Tom Cotton of Arkansas, Part IV

Tom Cotton, May 2012


Editor’s Note: Today concludes a series by Jay Nordlinger on Tom Cotton, the Republican running for Congress in the fourth district of Arkansas. For the preceding three parts, go here, here, and here.

In Texarkana, I meet a backer of Cotton’s — John C. Goodson, known as “Johnny.” He is a big-time lawyer, and a longtime political player. A pillar of the Arkansas establishment.

“I’m not a very good lawyer,” he protests — like a good lawyer, I suppose. His career belies his statement.

A Democrat, Goodson is supporting the Republican Cotton because he’s impressed by him. Here was a guy, Cotton, a graduate of Harvard Law, sitting in private practice — and he could have been a fat rich lawyer like the rest of us (says Goodson). But instead, he went to Iraq and Afghanistan to get his butt shot at.

Goodson is colorful, shrewd, and interesting in almost everything he says. He reminds me of a character in a Dan Jenkins novel. Jenkins is from Fort Worth, and writes about Fort Worth, but we’re close enough here.

Before dawn, Cotton goes to Cooper Tire, to work the shift change. Cooper is one of the biggest employers around.

By the way, people don’t say “Cooper” like “Cooper.” The “oo” in the first syllable is more like the “u” in “push.” (Go ahead, sound it out, internally.)

In the union hall, there are pictures of Bill and Hillary Clinton, and letters from Bill, on White House stationery. The man who seems to be in charge says, if I’ve heard him correctly, that there are 1,500 members of the union — and 40 “scabs.”

At the factory gate, Cotton shakes most every hand. He gets them coming and going. He calls them all “sir” — all the men, that is — and asks for their vote. A few of them pause to ask what party he’s from. “Republican,” he says, forthrightly. They all react positively.

This would not have been the case short years ago.

Breakfast is at the Old Tyme Burger Shoppe in Texarkana. I have a grilled-cheese sandwich, with pimento cheese. (For the record.) Cotton has a bowl of wholesome, healthful oatmeal.

On the road to Hot Springs, Cotton tells me about family vacations, when he was growing up: For the Cottons, a vacation always meant a trip down from Dardanelle to Hot Springs — the great resort, the big, or biggish, city. They could not be gone long. There were cattle to take care of at home.

We are in the territory of the Ouachita Mountains — the only American mountain range that runs from east to west. At least I think that’s what Cotton says. Maybe he says “one of the few” that do.

During the months of the campaign, Cotton has been all over the fourth district, of course. “I go to a lot of fish fries.” I wonder how he, a free-marketeer, can appeal to people who are modestly off. Easily, he seems to say.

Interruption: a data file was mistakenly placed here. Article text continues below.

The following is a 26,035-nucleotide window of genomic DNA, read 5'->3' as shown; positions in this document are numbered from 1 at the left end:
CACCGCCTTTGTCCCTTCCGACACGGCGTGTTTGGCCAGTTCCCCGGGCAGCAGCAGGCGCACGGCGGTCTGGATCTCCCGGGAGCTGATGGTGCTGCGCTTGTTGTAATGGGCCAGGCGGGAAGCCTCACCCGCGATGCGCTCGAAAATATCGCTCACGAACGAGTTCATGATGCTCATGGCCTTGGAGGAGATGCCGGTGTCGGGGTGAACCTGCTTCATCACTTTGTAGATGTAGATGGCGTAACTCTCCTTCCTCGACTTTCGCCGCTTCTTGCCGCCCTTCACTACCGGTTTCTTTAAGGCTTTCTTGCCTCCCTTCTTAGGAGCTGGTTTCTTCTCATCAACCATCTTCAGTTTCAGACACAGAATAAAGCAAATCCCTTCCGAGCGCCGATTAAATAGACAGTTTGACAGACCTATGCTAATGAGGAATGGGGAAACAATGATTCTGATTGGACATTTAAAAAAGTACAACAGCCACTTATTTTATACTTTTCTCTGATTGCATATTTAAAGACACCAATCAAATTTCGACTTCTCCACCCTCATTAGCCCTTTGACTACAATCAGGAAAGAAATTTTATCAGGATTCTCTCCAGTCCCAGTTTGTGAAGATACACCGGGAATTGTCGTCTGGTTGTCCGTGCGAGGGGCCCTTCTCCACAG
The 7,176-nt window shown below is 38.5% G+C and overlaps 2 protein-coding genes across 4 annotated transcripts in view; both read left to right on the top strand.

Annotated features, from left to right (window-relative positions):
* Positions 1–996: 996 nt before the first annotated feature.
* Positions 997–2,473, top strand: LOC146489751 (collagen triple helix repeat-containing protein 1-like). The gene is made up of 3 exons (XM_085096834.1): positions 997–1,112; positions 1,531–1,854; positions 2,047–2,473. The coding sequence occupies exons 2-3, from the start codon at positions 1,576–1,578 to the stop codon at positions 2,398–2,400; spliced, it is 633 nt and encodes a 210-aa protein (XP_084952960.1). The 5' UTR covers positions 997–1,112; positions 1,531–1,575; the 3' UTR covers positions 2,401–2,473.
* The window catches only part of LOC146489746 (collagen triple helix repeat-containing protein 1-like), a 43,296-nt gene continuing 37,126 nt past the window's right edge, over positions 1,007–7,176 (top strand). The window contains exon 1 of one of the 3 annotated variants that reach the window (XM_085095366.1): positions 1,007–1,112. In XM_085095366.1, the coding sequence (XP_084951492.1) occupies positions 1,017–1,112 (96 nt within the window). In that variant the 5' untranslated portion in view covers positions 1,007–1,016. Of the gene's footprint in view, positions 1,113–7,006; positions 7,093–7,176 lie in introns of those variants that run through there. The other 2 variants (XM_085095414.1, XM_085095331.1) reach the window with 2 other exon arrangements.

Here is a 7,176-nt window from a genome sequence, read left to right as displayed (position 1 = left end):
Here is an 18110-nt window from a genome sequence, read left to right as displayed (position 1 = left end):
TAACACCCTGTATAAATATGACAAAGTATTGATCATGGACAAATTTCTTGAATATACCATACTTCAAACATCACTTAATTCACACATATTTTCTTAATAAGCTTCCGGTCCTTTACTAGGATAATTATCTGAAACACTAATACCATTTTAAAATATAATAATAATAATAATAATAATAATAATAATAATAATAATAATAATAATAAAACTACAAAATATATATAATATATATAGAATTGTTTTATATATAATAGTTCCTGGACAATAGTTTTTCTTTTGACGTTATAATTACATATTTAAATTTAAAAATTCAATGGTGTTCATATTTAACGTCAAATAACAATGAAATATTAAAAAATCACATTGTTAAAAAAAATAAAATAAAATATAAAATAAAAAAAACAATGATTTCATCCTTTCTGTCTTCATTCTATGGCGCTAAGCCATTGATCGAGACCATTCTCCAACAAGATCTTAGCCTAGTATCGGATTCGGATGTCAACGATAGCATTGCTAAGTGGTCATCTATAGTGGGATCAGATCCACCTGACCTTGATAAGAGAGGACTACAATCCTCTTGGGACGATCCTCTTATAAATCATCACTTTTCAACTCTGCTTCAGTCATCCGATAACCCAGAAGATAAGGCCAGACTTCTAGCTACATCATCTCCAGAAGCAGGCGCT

“Big government is unpopular everywhere you go, and the Constitution is always popular. We need political leaders who will defend free markets for a free people. We need to explain how freedom leads to true prosperity.”

Cotton mentions a string of values: not just making money, but “saving souls, educating children,” etc. Big government “invariably infringes on all of our dreams, because it gets bossy and intrusive.”

Furthermore, people here are “very patriotic.” They send their sons and daughters to the military in “disproportionate” numbers. Cotton, campaigning around the district, meets a lot of fellow veterans.

I ask about abortion. He has always been pro-life. Growing up, “I didn’t know many people who were pro-choice. This is a matter of religious faith, for so many people.” When he got older, he thought further about the issue, and one thing he concluded was, “It’s not healthy for a society to treat its most vulnerable in the worst fashion.” That goes for both the unborn and the elderly, Cotton says.

A word about Iraq: He was surprised and pleased when President Bush, at the end of 2006, decided on a “surge.” He did this, notes Cotton, in the teeth of ferocious opposition, mainly from Democrats, but from Republicans too.

“The people who were out on patrol every day knew we were not pursuing the right strategy, and to pursue the right strategy, you needed more troops, and a change in leadership.”

Cotton worries that our gains in Iraq could be reversed, with no American stabilizing force there.


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